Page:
LISTED specialised logistics provider OneLogix has expanded its vehicle transport operations in Africa by establishing businesses in Tanzania and Kenya, primarily for the transport of used vehicle imports from Japan and Korea.
It is also considering expanding its vehicle transportation business into Angola.
Ian Lourens, the chief executive of OneLogix, said last week that it had started a vehicle transport business in Tanzania and was also entering the Kenyan market. He said motorists in Japan and Korea were heavily disincentivised from keeping their cars beyond three years and the company used to move a lot of used vehicles through Durban into Africa.
But Lourens said this market had declined as the vehicles were finding their way to places like Dar es Salaam in Tanzania because the market was quite price sensitive.
He said about 90 percent of the market in Tanzania comprised used vehicles, but about 40 percent of these used cars were delivered to countries outside Tanzania.
Lourens said OneLogix already had one vehicle carrier truck operating in Tanzania and expected to eventually increase this to six trucks. He said the group was only aiming to get about 5 percent of the Tanzanian market.
He said the Kenyan market was much bigger than Tanzania’s and had a lot more new vehicles, but also a lot of used vehicles. “Nairobi is a nice robust market and consumes a lot of motor vehicles. We’re looking to take vehicles from there into… countries like Rwanda, Uganda, South Sudan and Ethiopia.”
Lourens said the group’s business in Kenya had not yet started operating and Angola was also on its radar screen.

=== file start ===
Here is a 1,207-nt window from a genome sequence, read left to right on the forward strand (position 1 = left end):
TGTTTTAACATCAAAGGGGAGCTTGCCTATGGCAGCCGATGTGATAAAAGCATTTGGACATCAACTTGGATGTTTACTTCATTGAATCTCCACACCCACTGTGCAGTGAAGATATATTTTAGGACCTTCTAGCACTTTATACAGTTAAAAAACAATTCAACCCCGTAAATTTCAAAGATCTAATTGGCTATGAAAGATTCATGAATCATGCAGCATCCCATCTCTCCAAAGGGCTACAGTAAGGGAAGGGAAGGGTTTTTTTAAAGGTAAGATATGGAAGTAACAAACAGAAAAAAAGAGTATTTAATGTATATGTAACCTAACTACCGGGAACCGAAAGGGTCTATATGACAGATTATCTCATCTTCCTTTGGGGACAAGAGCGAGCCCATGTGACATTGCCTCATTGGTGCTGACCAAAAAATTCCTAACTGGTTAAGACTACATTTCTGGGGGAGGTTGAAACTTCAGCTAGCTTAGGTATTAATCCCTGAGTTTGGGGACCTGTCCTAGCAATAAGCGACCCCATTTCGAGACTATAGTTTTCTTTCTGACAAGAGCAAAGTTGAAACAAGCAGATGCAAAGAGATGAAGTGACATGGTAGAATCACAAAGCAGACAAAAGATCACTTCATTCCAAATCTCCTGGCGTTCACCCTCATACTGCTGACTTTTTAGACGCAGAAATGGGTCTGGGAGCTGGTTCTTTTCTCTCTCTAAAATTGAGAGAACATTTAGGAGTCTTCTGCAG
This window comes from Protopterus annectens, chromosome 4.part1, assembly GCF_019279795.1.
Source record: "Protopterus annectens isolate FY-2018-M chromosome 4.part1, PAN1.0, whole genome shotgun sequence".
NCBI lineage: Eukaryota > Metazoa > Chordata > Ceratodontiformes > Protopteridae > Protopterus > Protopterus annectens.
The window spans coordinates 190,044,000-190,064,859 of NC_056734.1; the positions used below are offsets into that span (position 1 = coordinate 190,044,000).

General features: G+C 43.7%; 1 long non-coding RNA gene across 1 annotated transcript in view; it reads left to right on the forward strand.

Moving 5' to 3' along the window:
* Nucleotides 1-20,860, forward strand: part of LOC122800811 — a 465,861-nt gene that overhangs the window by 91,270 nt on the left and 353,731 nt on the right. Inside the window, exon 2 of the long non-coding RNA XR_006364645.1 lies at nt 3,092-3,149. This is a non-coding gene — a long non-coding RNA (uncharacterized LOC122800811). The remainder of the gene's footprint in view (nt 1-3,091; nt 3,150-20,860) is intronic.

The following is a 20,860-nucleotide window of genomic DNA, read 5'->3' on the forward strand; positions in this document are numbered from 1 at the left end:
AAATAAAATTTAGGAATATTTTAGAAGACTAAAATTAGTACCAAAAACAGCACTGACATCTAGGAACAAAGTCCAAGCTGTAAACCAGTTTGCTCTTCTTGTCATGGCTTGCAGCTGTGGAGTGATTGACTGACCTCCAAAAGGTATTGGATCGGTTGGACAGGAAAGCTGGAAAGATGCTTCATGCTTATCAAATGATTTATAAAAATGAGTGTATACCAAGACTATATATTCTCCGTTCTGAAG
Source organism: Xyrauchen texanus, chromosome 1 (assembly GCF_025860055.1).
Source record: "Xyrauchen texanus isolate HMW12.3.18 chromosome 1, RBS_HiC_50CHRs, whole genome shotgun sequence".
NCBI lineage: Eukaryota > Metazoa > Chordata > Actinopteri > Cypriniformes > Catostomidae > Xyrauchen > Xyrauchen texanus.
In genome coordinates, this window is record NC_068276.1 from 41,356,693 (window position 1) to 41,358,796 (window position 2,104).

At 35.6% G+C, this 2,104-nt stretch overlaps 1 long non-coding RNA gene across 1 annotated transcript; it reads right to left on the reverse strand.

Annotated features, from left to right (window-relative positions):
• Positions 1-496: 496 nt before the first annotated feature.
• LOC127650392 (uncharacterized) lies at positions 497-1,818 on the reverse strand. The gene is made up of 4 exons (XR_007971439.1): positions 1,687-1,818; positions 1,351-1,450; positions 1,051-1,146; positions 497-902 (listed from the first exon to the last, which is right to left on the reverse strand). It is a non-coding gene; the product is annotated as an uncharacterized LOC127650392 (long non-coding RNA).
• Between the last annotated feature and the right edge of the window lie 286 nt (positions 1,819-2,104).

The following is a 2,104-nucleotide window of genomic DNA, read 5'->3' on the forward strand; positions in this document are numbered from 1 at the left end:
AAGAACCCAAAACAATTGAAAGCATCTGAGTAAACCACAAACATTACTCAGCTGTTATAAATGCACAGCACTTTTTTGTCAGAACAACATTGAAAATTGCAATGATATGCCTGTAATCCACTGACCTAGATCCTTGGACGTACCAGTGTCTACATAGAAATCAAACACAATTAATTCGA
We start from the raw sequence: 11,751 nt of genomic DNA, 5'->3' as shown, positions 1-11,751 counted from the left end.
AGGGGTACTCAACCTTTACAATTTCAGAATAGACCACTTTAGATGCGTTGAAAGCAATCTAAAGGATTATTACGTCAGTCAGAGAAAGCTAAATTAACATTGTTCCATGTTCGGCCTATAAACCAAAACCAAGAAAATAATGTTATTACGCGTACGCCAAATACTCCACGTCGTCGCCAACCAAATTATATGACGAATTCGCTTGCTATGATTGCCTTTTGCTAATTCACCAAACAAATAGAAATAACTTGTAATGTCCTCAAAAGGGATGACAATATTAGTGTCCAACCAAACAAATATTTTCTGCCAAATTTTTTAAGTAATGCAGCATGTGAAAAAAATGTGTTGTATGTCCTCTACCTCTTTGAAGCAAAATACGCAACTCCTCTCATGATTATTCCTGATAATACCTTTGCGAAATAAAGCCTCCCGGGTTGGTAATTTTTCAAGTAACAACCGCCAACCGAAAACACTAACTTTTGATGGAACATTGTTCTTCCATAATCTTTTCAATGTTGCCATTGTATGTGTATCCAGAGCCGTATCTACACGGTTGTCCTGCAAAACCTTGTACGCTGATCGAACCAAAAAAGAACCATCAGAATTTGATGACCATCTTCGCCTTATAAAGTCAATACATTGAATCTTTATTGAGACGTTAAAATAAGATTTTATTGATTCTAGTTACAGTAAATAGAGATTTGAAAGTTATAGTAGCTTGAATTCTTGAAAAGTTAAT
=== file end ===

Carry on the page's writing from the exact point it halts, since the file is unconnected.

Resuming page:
He said original equipment manufacturers in South Africa used to load vehicles on ships in Port Elizabeth and Durban and ship them to Luanda. But it took between 30 to 50 days to get the vehicles back on land and OneLogix could deliver them in seven days.
“So Angola could open up to us, but we’ve got a bit of work to do still,” he said.
Geoff Glass, the financial director at OneLogix, said cross-border operations accounted for about 20 percent of group revenue, but had achieved better margins.
This would increase to 30 percent in the next six months with the opening of the businesses in Tanzania and Kenya, he said.
The establishment of these businesses and the group’s development of a R130 million vehicle storage facility between Durban and Pietermaritzburg would increase, in the short term, the percentage of the group’s revenue from vehicle transportation.
About eight years ago, vehicle transport accounted for about 82 percent of revenue, which was too high, and OneLogix’s strategy was to invest in areas outside of vehicle transportation as it grew. As such, it had reduced this percentage to about 40 percent.
last week reported 14 percent growth in headline earnings a share for the six months to November, to 20c from 17.6c.
Shares on Friday lost 6.47 percent to close at R5.20.